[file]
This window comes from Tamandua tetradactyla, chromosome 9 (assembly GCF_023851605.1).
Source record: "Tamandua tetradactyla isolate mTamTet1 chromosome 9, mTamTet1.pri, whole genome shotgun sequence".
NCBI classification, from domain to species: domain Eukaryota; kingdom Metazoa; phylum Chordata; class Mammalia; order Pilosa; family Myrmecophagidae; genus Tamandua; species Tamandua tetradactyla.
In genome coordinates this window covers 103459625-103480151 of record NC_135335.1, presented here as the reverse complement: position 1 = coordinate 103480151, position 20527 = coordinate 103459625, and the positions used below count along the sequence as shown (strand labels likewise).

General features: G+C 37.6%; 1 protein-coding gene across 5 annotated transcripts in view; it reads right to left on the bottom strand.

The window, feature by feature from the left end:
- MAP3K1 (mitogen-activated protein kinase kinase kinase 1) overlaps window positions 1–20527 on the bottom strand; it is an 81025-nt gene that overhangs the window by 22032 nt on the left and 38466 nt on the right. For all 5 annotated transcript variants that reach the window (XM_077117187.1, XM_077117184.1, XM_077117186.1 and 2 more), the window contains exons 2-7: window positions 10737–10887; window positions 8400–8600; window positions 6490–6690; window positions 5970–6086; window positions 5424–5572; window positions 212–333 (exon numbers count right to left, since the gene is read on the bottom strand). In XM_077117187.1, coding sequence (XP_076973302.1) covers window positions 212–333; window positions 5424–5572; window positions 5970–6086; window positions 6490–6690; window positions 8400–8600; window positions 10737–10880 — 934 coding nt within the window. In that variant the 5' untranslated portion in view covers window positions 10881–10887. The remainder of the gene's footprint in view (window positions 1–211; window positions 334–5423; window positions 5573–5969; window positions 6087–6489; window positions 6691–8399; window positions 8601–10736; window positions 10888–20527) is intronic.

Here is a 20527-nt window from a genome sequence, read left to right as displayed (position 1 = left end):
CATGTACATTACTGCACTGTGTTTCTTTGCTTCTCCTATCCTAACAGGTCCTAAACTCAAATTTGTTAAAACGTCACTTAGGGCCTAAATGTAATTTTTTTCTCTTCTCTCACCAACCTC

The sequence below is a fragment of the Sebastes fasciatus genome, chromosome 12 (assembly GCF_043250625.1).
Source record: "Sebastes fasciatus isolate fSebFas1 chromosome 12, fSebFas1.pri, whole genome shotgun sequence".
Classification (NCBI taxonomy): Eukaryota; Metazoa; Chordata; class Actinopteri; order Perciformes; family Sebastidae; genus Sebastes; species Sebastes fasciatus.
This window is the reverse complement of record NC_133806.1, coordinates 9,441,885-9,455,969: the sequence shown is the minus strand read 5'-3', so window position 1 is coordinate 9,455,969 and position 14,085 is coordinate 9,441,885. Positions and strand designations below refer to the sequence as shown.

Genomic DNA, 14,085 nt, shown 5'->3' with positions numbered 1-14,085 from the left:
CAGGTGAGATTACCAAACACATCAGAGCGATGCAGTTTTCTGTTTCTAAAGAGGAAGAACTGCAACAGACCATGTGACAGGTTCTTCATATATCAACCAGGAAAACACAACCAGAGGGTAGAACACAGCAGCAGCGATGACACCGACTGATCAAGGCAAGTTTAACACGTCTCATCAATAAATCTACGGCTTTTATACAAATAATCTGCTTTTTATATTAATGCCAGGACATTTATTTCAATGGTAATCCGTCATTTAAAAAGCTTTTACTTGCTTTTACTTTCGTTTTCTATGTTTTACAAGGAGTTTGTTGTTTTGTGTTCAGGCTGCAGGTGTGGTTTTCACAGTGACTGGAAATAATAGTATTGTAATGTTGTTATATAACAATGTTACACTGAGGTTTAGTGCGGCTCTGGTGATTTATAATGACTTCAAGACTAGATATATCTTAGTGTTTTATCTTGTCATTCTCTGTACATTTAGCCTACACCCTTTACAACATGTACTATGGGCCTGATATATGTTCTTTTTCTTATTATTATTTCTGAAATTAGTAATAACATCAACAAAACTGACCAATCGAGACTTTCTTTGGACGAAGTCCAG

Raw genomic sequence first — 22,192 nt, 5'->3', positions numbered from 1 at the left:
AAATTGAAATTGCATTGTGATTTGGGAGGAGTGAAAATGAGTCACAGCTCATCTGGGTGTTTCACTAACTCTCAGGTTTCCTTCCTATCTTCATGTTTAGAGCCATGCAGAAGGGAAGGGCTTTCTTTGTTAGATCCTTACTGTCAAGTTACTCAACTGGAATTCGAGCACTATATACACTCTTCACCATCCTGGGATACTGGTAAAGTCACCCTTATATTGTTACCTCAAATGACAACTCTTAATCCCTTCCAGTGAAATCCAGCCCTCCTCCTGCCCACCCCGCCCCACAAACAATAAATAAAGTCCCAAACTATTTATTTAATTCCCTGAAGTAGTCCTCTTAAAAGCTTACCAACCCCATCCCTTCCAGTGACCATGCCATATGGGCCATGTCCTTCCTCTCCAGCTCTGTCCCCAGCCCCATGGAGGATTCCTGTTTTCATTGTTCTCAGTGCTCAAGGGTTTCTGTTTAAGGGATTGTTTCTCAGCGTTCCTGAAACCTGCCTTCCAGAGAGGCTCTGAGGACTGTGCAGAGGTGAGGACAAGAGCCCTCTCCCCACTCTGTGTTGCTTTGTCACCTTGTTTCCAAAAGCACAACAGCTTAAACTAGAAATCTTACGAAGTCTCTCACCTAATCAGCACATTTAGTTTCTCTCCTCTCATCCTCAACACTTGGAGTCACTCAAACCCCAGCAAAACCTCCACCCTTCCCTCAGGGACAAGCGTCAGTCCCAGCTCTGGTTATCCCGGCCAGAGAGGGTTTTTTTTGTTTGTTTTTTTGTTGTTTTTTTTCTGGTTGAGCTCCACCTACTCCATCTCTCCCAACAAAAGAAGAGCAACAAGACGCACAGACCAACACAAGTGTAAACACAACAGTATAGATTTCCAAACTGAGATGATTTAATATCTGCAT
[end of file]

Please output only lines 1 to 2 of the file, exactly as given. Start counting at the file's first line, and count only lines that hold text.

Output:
This window comes from Tamandua tetradactyla, chromosome 9 (assembly GCF_023851605.1).
Source record: "Tamandua tetradactyla isolate mTamTet1 chromosome 9, mTamTet1.pri, whole genome shotgun sequence".